Literature Review Women on boards and in TMTS and firm performance118 Committee lacking high quality equity and poor liquidity risk management on the part of banks substantially contributed towards the development of the crisis Key reforms of the Committee were stricter requirements with regard to banks com mon equity and liquidity The Common equity Tier 1 ratio was increased from a 2 percent minimum that had been required by Basel II to a 4 5 percent minimum Adding a Capital Conservation Buffer of 2 5 percent which may fall below in times of crisis results in a required common equity ratio of 7 percent New regulation striving to improve liquidity comprised Principles for Sound Liquidity Risk Management and Supervision and in additi on two minimum standards for funding liquidity The Liquidity Coverage Ratio LCR is short term oriented securing high quality liquid assets to survive an acute stress scenario of one month whereas the net stable funding ratio NSFR has a time horizon for one year and shall provide for a sustainable maturity structure of assets and liabilities BSBS Dec 2010 5 2 3 Costs and cost savings potential in the financial services sector Since banks were required to accumulate capital reserves they have remained under strong cost pressure also in the years following the crisis Cut ting operating costs to a great extent personnel ex penses continues to be a straightforward solution The cost income ratio compares overhead costs with gross revenues and is a central indicator of bank efficiency Higher ratios indicate low levels of cost efficiency Cost income ratios of banks based in high income countries are typically lower than in poorer countries Beck et al 2009 The cost income ratio of banks remained relatively stable during the period 1995 to 2007 Overhead costs of banks how ever have been in decline across all income groups In fact labor costs in financial services differ consi derably from those in other industry sectors Labor costs across the whole economy excluding pub lic administration in the European Union EU 28 amounted to 24 12 euros per hour worked Euro stat 2015 Labor costs in the financial and in surance sector exceeded the average across all industries by 70 percent Costs were only two percent higher in the manufacturing industry By contrast they were nine percent below the average in the construction industry and even 41 percent lower in the accommodation and food service sector The equivalent average figure for the Eurozone which comprised 18 member states of the European Union in 2012 EU 18 19 stood at 28 98 euros with similar industry specific variations Eurostat 2015 Average hourly employer costs per employee compensation in the United States for all civilian workers20 were 30 83 US dollars in 2012 201521 33 35 US dollars In the priva te industry employee compensation costs stood at 28 85 US dollars in 2012 US Bureau of Labor Statistics 2016a and 31 52 US dollars in 2015 In dustry specific differences are of approximately the same magnitude Average hourly total compensa tion costs in 2015 in the financial and insurance sector were 48 16 US dollars22 US Bureau of Labor Statistics 2016b Labor costs amounted to 37 24 US dollars in the manufacturing industry US Bu reau of Labor Statistics 2016c 36 87 US dollars in the construction industry US Bureau of Labor Sta tistics 2016d and 13 47 in the leisure and hospi tality sector US Bureau of Labor Statistics 2016e One could argue that qualification levels fields of activity and work content in banking and financi al services differ significantly from other sectors In contrast to non service firms there are neit her work banks nor assembly lines or packaging stations Also in comparison with other service 19 19 Lithuania was the nineteenth country that adopted the euro effective from January 1 2015 The Eurozone now comprises 19 member states 20 Includes workers in the private nonfarm economy excluding households and the public sector excluding the Federal government 21 21 Q1 Q3 2015 22 Figures refer to Q3 2015 Layoffs and shareholder wealth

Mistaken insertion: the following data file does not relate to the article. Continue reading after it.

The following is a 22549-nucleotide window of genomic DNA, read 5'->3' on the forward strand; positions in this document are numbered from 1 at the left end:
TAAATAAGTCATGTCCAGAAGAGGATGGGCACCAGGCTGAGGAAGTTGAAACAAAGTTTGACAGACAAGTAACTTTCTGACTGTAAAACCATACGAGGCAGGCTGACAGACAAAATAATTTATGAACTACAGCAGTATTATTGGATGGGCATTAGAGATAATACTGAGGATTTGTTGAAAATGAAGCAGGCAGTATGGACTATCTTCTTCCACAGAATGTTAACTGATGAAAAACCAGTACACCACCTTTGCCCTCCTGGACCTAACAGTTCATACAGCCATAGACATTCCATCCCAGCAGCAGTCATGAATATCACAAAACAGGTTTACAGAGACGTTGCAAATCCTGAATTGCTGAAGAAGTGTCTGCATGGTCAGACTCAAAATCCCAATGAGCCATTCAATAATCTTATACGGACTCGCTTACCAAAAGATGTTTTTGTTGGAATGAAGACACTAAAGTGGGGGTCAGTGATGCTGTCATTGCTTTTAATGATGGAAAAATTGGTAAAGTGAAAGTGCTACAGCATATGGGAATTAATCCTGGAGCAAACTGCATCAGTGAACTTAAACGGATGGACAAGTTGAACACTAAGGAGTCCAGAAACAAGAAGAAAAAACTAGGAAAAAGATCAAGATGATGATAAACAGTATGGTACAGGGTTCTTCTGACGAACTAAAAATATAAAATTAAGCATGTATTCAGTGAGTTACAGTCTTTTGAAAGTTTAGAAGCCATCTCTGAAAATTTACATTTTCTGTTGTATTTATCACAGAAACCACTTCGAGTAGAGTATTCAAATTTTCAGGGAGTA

Vorschau DIRK-Forschungsreihe Band 21 Workforce diversity and personal policies Seite 118
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